How PBIS Can Help Positive Student Growth Mindset

How PBIS Can Help Positive Student Growth Mindset

PBIS philosophy is to empower students by teaching specific behaviors to succeed both academically and socially. We communicate to students that their effort and actions are recognized and rewarded, not their innate talents, skills, and IQ. This allows for all students to be successful and operate with a growth mindset. 

Schools that are efficient and seasoned in PBIS are able to use their PBIS system and Kickboard to empower students rather than just controlling and monitoring behaviors. 

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Here are some ways that schools can use their PBIS system to help students cultivate their growth mindsets.

Recognize Student Academic Effort

The biggest goal for students to build a growth mindset is that they cultivate agency in themselves to continue to persevere in the face of adversity or challenges. Teachers can use opportunities to help foster this growth mindset with how they implement their PBIS system and track behaviors with Kickboard. 

Teachers can reward points for times when students show perseverance in their thinking and academic work. This can be effective for students who also struggle with their behavior but are showing growth in their thinking and speaking about their behaviors. 

Use a “Not Yet” Mental Framework

Teachers should model how to speak to ourselves and others using a growth mindset for students to see it in action and can then emulate it. When students are struggling and say they can’t do something, the teacher could immediately restate that and say, “It is NOT YET!” 

An easy way to help students reframe their thinking to this growth mindset statement is to award Kickboard points to students who say “not yet” on their own. 

Scaffold Difficult Tasks into Chunks for Students

Teachers can assign difficult tasks and chunk it into parts for students. Teachers can use Kickboard points for students showing growth in each part of the difficult task. Even if the final product isn’t completely correct, students should be recognized for the growth they made along the way. 

This will help students see how they are excelling in their thinking and problem solving and not to give up just because something seems daunting. Recognizing effort with something difficult will help students with problem solving skills as they grow into adults and in their careers.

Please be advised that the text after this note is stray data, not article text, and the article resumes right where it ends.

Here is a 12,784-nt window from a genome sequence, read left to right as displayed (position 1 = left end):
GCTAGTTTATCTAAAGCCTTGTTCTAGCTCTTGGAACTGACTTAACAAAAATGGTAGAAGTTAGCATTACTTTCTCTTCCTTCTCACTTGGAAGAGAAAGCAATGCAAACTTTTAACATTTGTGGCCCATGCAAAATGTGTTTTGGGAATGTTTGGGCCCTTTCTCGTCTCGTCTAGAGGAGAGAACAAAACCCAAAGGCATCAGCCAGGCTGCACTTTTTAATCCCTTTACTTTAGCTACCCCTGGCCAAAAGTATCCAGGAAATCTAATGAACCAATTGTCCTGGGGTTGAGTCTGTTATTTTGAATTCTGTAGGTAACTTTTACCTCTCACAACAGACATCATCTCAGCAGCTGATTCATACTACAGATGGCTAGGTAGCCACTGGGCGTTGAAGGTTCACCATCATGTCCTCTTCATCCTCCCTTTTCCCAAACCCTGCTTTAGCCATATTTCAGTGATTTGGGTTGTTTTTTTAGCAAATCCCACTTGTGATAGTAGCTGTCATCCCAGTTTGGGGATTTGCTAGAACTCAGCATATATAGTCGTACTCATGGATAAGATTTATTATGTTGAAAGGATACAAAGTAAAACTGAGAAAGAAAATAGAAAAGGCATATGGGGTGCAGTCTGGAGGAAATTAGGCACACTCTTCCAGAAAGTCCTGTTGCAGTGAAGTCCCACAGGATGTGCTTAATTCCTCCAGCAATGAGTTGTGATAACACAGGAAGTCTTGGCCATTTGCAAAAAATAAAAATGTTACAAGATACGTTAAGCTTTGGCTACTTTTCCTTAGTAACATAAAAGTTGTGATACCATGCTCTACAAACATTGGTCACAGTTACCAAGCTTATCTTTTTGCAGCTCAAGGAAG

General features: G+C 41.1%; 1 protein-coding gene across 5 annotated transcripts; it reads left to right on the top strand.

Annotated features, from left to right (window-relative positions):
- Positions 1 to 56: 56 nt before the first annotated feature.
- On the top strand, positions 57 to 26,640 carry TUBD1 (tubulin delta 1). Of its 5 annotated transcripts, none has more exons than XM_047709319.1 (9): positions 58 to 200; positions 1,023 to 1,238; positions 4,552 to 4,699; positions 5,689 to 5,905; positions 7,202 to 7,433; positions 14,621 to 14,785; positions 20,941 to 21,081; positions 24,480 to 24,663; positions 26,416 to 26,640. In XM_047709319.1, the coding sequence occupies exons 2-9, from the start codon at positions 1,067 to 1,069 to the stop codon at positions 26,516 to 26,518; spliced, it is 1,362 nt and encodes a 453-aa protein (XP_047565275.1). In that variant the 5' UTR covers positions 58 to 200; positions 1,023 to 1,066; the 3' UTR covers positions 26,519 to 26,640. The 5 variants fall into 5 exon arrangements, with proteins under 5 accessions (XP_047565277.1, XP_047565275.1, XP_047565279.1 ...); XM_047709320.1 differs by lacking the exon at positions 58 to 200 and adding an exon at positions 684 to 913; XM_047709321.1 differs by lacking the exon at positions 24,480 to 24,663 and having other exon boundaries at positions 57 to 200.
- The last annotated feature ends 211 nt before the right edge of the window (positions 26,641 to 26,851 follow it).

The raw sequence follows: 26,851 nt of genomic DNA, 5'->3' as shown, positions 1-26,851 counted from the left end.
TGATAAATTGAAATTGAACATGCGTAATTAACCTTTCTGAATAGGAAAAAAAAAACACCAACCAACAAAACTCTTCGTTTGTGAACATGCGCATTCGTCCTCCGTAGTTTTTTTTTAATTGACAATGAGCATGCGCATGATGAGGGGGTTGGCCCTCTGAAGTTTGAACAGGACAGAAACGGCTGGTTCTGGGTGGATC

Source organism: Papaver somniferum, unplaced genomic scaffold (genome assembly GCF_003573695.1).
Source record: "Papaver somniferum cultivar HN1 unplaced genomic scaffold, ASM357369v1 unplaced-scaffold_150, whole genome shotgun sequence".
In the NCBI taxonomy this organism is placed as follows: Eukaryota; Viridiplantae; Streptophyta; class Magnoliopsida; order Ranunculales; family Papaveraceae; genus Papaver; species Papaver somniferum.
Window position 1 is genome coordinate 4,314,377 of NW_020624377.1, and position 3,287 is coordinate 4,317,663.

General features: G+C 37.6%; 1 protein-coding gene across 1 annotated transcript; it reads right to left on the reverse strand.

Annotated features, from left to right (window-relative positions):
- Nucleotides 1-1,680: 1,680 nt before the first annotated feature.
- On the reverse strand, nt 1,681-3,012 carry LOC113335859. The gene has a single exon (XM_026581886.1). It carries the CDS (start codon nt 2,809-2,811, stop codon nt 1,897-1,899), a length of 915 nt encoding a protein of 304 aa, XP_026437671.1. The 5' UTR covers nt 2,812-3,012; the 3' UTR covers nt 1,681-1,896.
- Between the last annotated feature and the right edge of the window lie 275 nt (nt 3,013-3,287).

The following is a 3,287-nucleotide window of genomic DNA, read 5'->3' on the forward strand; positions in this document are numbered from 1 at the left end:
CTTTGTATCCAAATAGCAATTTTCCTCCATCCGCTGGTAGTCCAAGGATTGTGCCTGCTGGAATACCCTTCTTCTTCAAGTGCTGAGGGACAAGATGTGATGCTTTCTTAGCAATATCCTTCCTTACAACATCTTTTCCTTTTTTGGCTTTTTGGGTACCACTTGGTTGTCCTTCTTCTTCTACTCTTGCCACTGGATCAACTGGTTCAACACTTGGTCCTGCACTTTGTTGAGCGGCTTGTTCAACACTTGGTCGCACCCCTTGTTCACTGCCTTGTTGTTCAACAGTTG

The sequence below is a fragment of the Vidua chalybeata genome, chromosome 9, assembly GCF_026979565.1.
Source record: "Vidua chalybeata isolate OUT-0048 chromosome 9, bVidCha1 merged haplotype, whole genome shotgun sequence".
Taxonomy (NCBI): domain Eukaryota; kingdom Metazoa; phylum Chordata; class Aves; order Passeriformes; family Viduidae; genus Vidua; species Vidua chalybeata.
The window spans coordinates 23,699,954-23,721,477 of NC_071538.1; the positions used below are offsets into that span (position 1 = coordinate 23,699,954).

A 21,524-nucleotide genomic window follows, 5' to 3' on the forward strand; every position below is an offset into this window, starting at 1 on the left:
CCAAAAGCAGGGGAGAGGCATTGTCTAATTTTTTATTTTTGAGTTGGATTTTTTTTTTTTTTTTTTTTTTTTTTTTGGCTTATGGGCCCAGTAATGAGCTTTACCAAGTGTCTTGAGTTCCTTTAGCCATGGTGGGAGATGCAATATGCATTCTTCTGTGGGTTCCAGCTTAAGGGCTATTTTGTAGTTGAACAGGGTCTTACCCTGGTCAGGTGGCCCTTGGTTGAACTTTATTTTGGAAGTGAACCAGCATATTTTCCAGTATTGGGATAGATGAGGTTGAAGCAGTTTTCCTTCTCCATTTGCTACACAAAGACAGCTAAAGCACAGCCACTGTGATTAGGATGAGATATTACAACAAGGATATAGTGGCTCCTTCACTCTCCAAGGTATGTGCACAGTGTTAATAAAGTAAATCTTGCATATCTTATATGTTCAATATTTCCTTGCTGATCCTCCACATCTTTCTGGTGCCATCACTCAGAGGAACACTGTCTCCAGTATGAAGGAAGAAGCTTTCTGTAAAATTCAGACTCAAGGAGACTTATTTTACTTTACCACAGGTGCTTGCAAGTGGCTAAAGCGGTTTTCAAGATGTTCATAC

Practice how to Accept & Use Constructive Criticism for Improvement

PBIS can help students learn how to hear, accept, and use constructive criticism for improvement. A lot of adults were never taught or did not practice this skill before and can struggle with receiving constructive feedback. The biggest part of being able to use feedback for improvement is if a student is using a growth mindset instead of a fixed mindset. 

A fixed mindset would sound like, “This is just how I am. This is how I’ve always been. I can’t change that. I wasn’t born with those skills or abilities.” Part of our job as educators is to help our students flip the script in their head and say, “This is how you have been and we can change it because you can always improve and grow.” Again, use Kickboard or your PBIS tracking system for students who are able to take constructive criticism and make corrections to their behavior, speech, or academic effort.

Analyze Performance & Self Identify Glow & Growth Areas 

Building on accepting constructive criticism, an important skill for students to learn and develop their growth mindset is for them to analyze their own performance and identify the areas they did well in and the areas that need improvement. Being able to do this for ourselves is important for constant growth and development. Students need to be taught the skill of analyzing their performance and actions without attacking their own character, worth, inherent abilities and more. 

The SEED School of Miami conducts Student Data Days as a recurring activity that teaches students the skills of reflecting and analyzing their academic and behavior data in order to plan for continuous improvement. Students attend sessions in which they review their grades, assessment scores, and behaviors logged in Kickboard. They identify areas of strength, areas of growth, and trends within their own personal data. At the end of the sessions, students write action plans detailing proactive steps that they will take based on their data analysis to ensure sustained personal growth and identify support figures within the school who can help keep them on track to reach their goal.

Redefine Defeat or Failures as Learning Opportunities

This skill is especially powerful for students who struggle with effort, engagement, or finding joy in academic tasks. Holding conversations with students and breaking down when they begin to feel defeated, deflated, or want to check out of a task as well as the triggers behind that event could help them overcome defeatist mentalities. Students can acknowledge when they feel fear, fear of failure, defeat, and more and the teacher can intervene in that moment and help them restructure how they are thinking to persevere through the hard task. 

Teachers could assign a writing task for students to complete after assessments or difficult content taught in class on what they learned and how they are going to apply that learning in the future. Teachers can spotlight different students who show growth and great reflection on their learning opportunities and reward with PBIS points. 

Kickboard is a tool that supports schoolwide PBIS and helps educators teach behaviors as skills, recognize and reward them for their efforts, and celebrate growth and success.